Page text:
Liturgy and eucharist – Part XIII

LastSupper

Paul F. Bradshaw, The Search for the Origins of Christian Worship

The evolution of Eucharistic rites

119 Bradshaw says that since the Didache has prayers after the cup and then the bread, and then another prayer “after being filled,” with prophets being allowed to give thanks as they wished, “it was of a very different kind from those otherwise known from Christian antiquity.” He assumes that because there is no prayer of institution mentioned, there was none.

[Is this really “very” different?  It does not seem so.  Bradshaw seems awfully eager to “split,” to see great differences where the differences are not so great.]

121 In the twentieth century most scholars came to believe that the first half of the Eucharistic liturgy came from the Jewish Sabbath morning service, and the second half from the Passover meal or the regular Jewish evening meal that begins the Sabbath.

122-26 Bradshaw faults Dix for a number of things.

  1. Assuming that the first half of the rite was from the synagogue, with psalmody and lessons and preaching and prayers, when we know very little of what happened in the synagogue in the first century. [Yet he also says that we know that both synagogue and church had readings, preaching, and prayers.]
  2. Asserting that this was an unchanging outline everywhere, when we have evidence only from Justin Martyr in Rome, and Tertullian and Cyprian in North Africa.
  3. Asserting that at some point a full meal was separated from the Eucharistic rite, when we don’t know if there ever was a full meal.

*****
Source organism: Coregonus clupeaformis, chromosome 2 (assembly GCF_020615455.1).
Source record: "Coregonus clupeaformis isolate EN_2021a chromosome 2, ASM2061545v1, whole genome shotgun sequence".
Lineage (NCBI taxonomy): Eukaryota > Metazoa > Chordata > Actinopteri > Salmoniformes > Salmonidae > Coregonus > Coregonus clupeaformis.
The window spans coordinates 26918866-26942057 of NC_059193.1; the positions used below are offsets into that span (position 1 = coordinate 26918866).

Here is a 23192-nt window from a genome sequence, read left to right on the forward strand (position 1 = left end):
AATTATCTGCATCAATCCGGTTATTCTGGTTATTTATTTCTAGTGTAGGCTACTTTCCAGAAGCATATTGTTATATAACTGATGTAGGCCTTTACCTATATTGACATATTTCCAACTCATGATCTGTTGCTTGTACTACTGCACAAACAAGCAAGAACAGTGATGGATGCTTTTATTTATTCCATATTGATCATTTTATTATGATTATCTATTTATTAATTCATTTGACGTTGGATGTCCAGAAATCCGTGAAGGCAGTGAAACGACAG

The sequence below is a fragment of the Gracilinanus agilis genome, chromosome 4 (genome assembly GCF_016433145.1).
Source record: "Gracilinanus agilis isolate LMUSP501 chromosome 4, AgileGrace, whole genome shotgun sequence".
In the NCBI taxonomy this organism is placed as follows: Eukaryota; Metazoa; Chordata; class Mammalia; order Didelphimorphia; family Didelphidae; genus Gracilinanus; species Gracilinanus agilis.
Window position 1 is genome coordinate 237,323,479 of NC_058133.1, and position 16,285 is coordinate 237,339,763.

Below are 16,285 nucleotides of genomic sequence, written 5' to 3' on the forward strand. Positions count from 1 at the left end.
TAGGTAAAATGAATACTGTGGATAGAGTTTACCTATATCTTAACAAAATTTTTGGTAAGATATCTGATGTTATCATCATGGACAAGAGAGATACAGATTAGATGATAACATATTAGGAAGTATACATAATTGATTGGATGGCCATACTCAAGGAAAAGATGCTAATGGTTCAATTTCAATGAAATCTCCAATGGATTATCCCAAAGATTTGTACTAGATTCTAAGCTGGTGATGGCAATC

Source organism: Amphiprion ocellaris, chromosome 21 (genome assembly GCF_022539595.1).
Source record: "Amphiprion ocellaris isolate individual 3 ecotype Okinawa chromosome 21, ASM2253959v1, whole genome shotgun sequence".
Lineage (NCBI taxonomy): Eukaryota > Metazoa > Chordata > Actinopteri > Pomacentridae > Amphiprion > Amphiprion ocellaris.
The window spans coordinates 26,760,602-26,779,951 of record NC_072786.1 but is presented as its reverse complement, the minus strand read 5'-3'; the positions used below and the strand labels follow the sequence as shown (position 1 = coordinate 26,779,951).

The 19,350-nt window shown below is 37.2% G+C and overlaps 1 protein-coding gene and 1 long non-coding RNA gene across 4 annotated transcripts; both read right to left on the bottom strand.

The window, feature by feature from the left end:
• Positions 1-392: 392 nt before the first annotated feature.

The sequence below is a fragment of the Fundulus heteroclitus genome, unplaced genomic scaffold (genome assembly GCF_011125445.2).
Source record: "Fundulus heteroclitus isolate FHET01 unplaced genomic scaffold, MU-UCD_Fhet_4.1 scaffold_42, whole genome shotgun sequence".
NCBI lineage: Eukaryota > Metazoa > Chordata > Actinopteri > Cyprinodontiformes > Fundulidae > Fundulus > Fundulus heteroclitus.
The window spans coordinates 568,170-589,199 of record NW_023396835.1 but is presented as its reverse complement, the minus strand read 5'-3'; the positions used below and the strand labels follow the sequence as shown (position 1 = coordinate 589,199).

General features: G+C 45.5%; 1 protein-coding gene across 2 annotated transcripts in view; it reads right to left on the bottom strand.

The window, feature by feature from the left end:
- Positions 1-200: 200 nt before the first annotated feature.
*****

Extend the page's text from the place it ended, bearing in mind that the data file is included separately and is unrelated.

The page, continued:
4. Asserting that the early Eucharistic prayer evolved out of the standard Jewish grace after meals, when there must have been significant Christian modification, or the Jewish grace had variant forms. [this seems a false dichotomy.]
  5. Assuming that only what was common was earliest.

128-29 Bradshaw faults Louis Bouyer for trying to prove that all of the Eucharistic prayer, especially the Sanctus, came from Jewish roots in various forms of the berakah.  Bradshaw says he tried to prove too much, and did not have enough hard evidence.

131-33 Bradshaw notes Thomas Talley’s argument that the prayer of praise of the Creator which culminates in the Sanctus was adopted from the synagogue.

139-43 After reviewing the work of Spinks, Cuming and others, Bradshaw concludes with some observations.

  1. Despite attempts to trace things back to a fixed, standard Jewish liturgy, we don’t know much about the latter in the first century. The Eucharistic rite may owe things as much to the Jewish meal tradition as worship in the synagogue, or to new Gentile patterns of prayer.
  2. There was no single line of development, and the search for one has led many scholars astray. This is the main problem he sees with Dix’s fourfold shape. There were some rites that used water instead of wine, others that varied the cup-bread sequence, and the Didache which lacked an institution narrative. [These are distinctions without significant differences, for they argue from silence.  How do we know what the Didache presumed without making explicit, as Bradshaw elsewhere keeps asking? And none of these differences clearly differs from the fourfold shape of offertory, prayer, fraction and communion.  Not unless failure to mention every part means it was absent—another argument from silence.]
  3. A third obstacle has been the assumption that the Eucharistic prayer must have always been a single flowing seamless whole. So the Sanctus, which seems to have been added later, was not an alien addition but the continuation of a tradition of combining smaller units together.
  4. In most cases these prayers circulated orally rather than in written form until the late 3rd or early 4th

On Eucharist, then, Bradshaw’s demolition of Dix’s scholarship does not seem as damning as has sometimes been asserted.

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